We’re getting more light in Spokane (by nearly three minutes a day!). Tonight I drove home from work at twilight. Glorious.
I rode the bus earlier this week because of the freezing rain and snow. I do realize that for a blog that’s purportedly about thrift shopping, I put a lot on here about weather and food. Know that there are some clothing posts to come. I was in Portland last weekend, and found some fun recycled items. I’ll need warmer weather to break out the floral dress and silk blouse and two-toned pink t-strap shoes.
One evening this week on my ride home, I was reading under anemic bus lights with my paperback close to my face. I didn’t pay much attention at first to a woman and two teenagers who boarded. The woman wore grayscale camo skinny jeans and black hightops, which I can respect. One of the girls wore a trucker ballcap kittycorner on her head. The younger, blond one didn't wear any distinguishing accessories. She seemed not to have realized yet that she's pretty.
I should say that eavesdropping on the bus is one of the greatest perks of riding public transit. Attempting/pretending to read is a perfect cover. The girls were asking the woman about what she was like when she was younger. “I was like a girl looking down, with her nose stuck in a book,” the woman said. “I was so shy, not like I am now.”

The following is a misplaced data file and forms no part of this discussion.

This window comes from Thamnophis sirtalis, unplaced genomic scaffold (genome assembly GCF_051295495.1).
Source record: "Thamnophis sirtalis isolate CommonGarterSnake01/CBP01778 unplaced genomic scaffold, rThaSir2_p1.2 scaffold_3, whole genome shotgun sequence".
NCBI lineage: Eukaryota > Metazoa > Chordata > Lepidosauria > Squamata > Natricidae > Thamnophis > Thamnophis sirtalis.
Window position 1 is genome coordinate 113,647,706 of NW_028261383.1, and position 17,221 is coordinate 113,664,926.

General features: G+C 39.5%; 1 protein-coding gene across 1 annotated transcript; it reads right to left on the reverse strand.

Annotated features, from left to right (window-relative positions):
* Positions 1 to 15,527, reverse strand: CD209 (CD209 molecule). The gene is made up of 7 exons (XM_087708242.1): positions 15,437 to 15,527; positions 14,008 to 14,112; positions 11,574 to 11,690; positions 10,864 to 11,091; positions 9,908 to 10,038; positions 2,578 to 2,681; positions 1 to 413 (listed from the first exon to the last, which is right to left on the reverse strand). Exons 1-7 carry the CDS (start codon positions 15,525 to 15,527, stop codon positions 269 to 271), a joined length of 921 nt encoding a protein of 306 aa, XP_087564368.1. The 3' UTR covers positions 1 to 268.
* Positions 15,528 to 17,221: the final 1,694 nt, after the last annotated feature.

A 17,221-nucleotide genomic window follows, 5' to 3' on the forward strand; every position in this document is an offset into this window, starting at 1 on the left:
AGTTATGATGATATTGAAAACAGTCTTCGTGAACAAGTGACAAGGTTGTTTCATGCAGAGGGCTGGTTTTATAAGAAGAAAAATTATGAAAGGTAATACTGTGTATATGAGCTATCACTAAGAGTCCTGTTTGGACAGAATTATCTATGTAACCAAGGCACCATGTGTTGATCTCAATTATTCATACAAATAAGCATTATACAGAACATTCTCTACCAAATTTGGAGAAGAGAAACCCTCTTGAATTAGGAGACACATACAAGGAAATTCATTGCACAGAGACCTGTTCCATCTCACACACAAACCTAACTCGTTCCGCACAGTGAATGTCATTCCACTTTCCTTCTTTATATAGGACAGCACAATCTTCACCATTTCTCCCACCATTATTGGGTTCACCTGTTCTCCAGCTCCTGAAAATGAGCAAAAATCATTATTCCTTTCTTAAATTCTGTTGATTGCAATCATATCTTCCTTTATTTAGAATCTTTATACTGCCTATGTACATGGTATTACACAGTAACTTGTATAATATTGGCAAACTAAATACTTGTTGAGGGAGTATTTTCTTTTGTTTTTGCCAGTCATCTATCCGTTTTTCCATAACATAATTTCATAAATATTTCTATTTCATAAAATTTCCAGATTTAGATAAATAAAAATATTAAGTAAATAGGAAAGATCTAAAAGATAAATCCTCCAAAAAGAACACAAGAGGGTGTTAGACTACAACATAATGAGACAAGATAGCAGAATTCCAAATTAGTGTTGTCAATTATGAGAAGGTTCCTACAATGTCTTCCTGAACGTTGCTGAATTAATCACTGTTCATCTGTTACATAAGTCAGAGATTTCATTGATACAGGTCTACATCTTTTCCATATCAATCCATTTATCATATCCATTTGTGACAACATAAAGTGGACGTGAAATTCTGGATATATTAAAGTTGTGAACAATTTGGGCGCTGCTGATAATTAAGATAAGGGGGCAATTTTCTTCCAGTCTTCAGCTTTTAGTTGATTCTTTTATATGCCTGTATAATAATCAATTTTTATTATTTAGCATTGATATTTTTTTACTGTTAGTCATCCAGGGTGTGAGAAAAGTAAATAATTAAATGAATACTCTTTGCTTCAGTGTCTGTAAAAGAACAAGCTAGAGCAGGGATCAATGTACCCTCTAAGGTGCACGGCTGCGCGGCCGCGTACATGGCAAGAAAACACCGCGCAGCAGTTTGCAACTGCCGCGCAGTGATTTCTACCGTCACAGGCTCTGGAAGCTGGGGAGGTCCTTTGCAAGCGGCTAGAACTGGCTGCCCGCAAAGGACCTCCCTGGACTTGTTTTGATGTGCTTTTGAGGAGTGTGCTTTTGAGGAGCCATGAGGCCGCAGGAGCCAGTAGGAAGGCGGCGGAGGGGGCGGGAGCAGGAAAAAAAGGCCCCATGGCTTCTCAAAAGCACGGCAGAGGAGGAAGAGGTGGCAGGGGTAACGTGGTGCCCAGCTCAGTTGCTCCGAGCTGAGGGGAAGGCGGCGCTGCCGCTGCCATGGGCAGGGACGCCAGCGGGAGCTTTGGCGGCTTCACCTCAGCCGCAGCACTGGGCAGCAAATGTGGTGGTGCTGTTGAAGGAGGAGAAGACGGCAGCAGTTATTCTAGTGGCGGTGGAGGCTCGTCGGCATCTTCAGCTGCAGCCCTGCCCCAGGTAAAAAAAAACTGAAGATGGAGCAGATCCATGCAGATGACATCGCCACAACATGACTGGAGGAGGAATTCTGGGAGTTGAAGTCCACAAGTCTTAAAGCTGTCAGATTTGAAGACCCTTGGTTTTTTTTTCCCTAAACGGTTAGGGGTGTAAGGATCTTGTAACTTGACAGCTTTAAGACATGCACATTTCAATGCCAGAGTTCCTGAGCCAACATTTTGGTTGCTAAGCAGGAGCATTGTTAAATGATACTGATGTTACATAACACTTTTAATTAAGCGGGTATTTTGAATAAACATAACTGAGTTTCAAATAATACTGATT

The girls were teasing her about a new gentleman caller. “He tried to kiss me,” she said, “but I turned away.”
They wanted to know how and why she got pregnant with them when she was so young. “Your dad would just sneeze near me, and I’d get pregnant again.” The woman had much more humor than regret.
Why this family chose this bus on this evening to ask about the stories of their conception, I’m not sure.
But I was sure this was more interesting than my book.
I studied more closely the woman's face. My first thought: she looks like hell. I was trying to figure out how old she was to have teen daughters.
Maybe she could sense my computations.
“I was pregnant at 16 with your older sister, in 1992.”
Then I realized the woman is one year older than I am.
I couldn’t help but salute her as we exited the bus, young mom and her hatchlings from the front of the bus, me slipping out the side.